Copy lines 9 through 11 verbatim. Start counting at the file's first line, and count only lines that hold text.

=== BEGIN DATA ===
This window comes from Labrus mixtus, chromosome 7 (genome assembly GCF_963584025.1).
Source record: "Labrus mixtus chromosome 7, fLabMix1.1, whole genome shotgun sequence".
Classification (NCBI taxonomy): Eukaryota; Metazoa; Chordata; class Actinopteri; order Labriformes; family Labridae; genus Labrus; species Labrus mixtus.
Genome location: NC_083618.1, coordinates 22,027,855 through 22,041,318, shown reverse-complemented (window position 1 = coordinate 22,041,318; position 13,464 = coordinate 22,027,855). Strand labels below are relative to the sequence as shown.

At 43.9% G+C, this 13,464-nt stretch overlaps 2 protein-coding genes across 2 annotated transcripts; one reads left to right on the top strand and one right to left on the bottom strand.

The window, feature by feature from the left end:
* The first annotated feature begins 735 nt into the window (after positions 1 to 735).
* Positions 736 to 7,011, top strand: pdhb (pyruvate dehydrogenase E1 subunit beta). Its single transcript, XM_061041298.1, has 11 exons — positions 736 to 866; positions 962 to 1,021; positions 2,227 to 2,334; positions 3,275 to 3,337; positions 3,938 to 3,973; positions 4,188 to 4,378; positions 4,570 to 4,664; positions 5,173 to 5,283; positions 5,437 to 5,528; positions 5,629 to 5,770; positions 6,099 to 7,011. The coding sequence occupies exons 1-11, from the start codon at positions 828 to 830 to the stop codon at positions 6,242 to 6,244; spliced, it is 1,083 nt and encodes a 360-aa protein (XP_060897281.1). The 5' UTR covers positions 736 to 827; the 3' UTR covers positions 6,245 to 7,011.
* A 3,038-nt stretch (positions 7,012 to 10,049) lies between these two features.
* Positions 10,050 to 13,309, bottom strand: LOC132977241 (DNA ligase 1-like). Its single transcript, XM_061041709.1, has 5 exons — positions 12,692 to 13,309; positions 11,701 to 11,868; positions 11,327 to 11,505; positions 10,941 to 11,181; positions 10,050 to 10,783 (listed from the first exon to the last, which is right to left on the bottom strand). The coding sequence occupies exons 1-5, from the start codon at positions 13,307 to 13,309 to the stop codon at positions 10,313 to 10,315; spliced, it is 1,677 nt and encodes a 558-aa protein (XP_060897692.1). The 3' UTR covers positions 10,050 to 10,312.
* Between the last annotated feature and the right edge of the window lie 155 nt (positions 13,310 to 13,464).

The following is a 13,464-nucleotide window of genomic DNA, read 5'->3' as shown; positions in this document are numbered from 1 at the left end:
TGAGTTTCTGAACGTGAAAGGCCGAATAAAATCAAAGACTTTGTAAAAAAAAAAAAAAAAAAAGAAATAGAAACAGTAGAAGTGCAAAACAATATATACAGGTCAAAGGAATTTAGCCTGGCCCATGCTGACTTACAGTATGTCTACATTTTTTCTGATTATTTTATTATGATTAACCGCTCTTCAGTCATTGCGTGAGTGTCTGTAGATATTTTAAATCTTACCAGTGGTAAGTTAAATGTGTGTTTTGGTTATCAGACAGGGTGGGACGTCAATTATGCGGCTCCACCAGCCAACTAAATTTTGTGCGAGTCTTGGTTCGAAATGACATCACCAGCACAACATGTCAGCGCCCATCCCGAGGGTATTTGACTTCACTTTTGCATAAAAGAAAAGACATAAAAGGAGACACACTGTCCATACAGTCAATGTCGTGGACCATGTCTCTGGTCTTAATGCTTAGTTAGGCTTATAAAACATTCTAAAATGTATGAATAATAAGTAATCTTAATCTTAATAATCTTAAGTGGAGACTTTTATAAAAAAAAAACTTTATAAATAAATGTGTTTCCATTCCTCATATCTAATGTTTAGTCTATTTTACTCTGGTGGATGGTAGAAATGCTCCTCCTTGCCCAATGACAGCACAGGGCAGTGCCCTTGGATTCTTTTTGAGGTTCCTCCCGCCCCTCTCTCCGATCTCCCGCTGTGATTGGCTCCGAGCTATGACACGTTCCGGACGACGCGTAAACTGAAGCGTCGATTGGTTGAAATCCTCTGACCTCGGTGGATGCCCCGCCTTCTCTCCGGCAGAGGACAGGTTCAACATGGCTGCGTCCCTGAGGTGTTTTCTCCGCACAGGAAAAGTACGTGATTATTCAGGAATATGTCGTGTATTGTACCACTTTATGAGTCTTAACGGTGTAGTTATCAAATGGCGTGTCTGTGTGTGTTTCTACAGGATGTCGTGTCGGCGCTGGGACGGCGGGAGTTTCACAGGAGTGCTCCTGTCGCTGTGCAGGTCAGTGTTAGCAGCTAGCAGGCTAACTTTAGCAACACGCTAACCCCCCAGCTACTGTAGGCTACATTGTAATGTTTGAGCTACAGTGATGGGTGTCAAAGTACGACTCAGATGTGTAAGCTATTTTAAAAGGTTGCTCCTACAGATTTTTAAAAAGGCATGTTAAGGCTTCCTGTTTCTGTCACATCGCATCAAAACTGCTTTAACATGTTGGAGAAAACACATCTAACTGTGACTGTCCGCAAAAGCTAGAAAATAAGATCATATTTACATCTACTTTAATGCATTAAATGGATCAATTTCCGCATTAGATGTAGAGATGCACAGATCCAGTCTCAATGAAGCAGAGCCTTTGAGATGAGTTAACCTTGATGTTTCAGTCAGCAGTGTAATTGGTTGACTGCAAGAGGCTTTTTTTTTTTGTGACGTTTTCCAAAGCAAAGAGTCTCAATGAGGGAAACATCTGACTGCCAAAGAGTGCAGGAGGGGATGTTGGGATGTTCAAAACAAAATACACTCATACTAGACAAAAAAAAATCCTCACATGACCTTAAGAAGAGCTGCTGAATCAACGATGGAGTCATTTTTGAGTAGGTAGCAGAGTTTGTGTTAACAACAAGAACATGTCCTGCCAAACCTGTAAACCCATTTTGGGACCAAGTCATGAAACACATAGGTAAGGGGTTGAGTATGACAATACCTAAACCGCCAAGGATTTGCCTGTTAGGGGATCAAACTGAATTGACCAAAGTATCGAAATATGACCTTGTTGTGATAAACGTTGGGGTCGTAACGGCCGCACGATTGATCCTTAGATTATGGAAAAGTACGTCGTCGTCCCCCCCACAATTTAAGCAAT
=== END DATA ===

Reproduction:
* A 3,038-nt stretch (positions 7,012 to 10,049) lies between these two features.
* Positions 10,050 to 13,309, bottom strand: LOC132977241 (DNA ligase 1-like). Its single transcript, XM_061041709.1, has 5 exons — positions 12,692 to 13,309; positions 11,701 to 11,868; positions 11,327 to 11,505; positions 10,941 to 11,181; positions 10,050 to 10,783 (listed from the first exon to the last, which is right to left on the bottom strand). The coding sequence occupies exons 1-5, from the start codon at positions 13,307 to 13,309 to the stop codon at positions 10,313 to 10,315; spliced, it is 1,677 nt and encodes a 558-aa protein (XP_060897692.1). The 3' UTR covers positions 10,050 to 10,312.
* Between the last annotated feature and the right edge of the window lie 155 nt (positions 13,310 to 13,464).